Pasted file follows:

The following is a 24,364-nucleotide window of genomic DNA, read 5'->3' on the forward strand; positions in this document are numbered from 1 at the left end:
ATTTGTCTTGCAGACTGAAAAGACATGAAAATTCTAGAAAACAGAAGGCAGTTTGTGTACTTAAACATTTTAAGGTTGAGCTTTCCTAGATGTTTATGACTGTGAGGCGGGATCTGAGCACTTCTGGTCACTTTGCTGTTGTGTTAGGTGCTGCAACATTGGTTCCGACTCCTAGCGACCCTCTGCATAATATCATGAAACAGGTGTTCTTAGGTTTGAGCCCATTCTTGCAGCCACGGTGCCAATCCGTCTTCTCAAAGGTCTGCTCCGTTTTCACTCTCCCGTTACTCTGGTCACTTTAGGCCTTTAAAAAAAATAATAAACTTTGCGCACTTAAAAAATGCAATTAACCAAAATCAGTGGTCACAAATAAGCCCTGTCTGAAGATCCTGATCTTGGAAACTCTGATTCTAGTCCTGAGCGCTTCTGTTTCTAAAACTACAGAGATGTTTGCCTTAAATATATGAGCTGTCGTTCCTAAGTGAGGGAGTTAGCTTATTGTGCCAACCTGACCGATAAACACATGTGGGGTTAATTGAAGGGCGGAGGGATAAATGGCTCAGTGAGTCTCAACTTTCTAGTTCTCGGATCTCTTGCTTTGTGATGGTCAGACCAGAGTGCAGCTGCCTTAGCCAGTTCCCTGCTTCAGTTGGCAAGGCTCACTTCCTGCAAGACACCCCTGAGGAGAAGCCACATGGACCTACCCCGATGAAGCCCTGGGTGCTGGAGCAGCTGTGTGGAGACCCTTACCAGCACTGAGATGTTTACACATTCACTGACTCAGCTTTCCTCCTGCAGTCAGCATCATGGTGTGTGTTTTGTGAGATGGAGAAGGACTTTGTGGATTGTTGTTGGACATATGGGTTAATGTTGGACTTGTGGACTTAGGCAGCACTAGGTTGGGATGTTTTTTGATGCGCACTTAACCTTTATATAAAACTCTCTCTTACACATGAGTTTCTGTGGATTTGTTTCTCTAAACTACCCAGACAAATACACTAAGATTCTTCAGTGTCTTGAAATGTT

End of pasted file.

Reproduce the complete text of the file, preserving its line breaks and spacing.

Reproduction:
The following is a 24,364-nucleotide window of genomic DNA, read 5'->3' on the forward strand; positions in this document are numbered from 1 at the left end:
ATTTGTCTTGCAGACTGAAAAGACATGAAAATTCTAGAAAACAGAAGGCAGTTTGTGTACTTAAACATTTTAAGGTTGAGCTTTCCTAGATGTTTATGACTGTGAGGCGGGATCTGAGCACTTCTGGTCACTTTGCTGTTGTGTTAGGTGCTGCAACATTGGTTCCGACTCCTAGCGACCCTCTGCATAATATCATGAAACAGGTGTTCTTAGGTTTGAGCCCATTCTTGCAGCCACGGTGCCAATCCGTCTTCTCAAAGGTCTGCTCCGTTTTCACTCTCCCGTTACTCTGGTCACTTTAGGCCTTTAAAAAAAATAATAAACTTTGCGCACTTAAAAAATGCAATTAACCAAAATCAGTGGTCACAAATAAGCCCTGTCTGAAGATCCTGATCTTGGAAACTCTGATTCTAGTCCTGAGCGCTTCTGTTTCTAAAACTACAGAGATGTTTGCCTTAAATATATGAGCTGTCGTTCCTAAGTGAGGGAGTTAGCTTATTGTGCCAACCTGACCGATAAACACATGTGGGGTTAATTGAAGGGCGGAGGGATAAATGGCTCAGTGAGTCTCAACTTTCTAGTTCTCGGATCTCTTGCTTTGTGATGGTCAGACCAGAGTGCAGCTGCCTTAGCCAGTTCCCTGCTTCAGTTGGCAAGGCTCACTTCCTGCAAGACACCCCTGAGGAGAAGCCACATGGACCTACCCCGATGAAGCCCTGGGTGCTGGAGCAGCTGTGTGGAGACCCTTACCAGCACTGAGATGTTTACACATTCACTGACTCAGCTTTCCTCCTGCAGTCAGCATCATGGTGTGTGTTTTGTGAGATGGAGAAGGACTTTGTGGATTGTTGTTGGACATATGGGTTAATGTTGGACTTGTGGACTTAGGCAGCACTAGGTTGGGATGTTTTTTGATGCGCACTTAACCTTTATATAAAACTCTCTCTTACACATGAGTTTCTGTGGATTTGTTTCTCTAAACTACCCAGACAAATACACTAAGATTCTTCAGTGTCTTGAAATGTT